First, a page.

The presence of police officers in schools has become a flash point in the ongoing movement for racial justice across the country.
In Chicago, some activists are calling for the removal of all cops from Chicago Public Schools, but Mayor Lori Lightfoot and CPS leadership say the decision should lie with individual local school councils, or LSCs.
“Those decisions … shouldn’t be made by the mayor, they shouldn’t be made by the Board of Education,” Lightfoot said last week. “We have set up a process where local school councils are empowered, they’re getting information, and they should make a decision that is in the best interest of their particular school.”
Now, some schools are taking action. Northside College Prep's LSC has voted to remove officers. And the council at Roberto Clemente Community Academy in Humboldt Park passed an advisory vote last week doing the same.
Clemente LSC secretary Daniel Marre says he reluctantly voted in favor of removal of the school’s police officers, also known as school resource officers (SRO).
“Our particular SROs have made great strides in integrating themselves into the fabric of the school,” Marre said. “The flip side of that coin however, is we are pursuing at Clemente a system of restorative justice, and many of the studies and statistics that we’ve seen suggest that students who have socioeconomic challenges are frequently on the receiving end of difficult encounters with the police.”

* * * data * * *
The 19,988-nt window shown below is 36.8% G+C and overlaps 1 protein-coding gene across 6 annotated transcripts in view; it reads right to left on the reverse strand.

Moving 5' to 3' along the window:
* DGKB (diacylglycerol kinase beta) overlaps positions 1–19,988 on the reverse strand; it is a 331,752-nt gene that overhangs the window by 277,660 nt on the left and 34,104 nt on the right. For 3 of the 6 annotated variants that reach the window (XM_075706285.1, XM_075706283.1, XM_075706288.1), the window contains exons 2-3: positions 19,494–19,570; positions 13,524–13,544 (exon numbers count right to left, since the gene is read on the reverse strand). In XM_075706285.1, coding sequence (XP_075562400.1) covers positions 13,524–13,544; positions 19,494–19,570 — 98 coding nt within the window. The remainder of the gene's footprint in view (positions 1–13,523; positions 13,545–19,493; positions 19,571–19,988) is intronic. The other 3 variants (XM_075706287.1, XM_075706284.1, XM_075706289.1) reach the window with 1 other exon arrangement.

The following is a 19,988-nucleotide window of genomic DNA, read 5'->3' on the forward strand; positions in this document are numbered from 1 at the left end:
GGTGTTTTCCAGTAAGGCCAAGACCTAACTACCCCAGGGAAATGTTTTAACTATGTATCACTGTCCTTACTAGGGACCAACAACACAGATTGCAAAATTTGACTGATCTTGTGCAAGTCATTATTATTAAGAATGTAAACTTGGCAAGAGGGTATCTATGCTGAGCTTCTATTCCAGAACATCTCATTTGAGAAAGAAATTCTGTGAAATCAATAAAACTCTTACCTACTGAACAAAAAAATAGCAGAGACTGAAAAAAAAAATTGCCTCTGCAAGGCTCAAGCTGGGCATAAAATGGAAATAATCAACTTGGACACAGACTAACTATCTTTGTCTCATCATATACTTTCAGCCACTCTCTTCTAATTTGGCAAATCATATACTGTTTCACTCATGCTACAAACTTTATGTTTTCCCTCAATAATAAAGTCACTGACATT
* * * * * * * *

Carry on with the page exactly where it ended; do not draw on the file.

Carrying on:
Marre says the Clemente LSC will hold a binding vote on the issue before Aug. 15, after weighing further community input.
There are 144 school resource officers assigned to CPS schools, according to the Chicago Board of Education, as well as 48 mobile school officers and 22 staff sergeants.
The newly formed CPS Alumni for Abolition is one of the groups that would like to see all of those officers out of CPS immediately.
They’re calling on CPS to terminate its $33 million contract with the Chicago Police Department.
“For a lot of people in this country and especially within this city, cops don’t represent safety,” says Elias Decker, one of the group’s founders. “Just the presence of them there, in a lot of cases, adds a level of tension that inhibits … really what schools should be.”
But some LSC members around Chicago have pushed back on the effort to remove officers, saying it would jeopardize safety.
“At Kenwood alone, they’ve been a resource, whether it’s [for] students who are enduring violence en route to school or whether there’s been violence surrounding the school,” said Ramona Burress, vice chair of the LSC at Kenwood Academy High School on Chicago’s South Side.
Burress says there should be a program for school resource officers similar to CPD’s larger community policing efforts, as a way to build positive relationships between officers and students.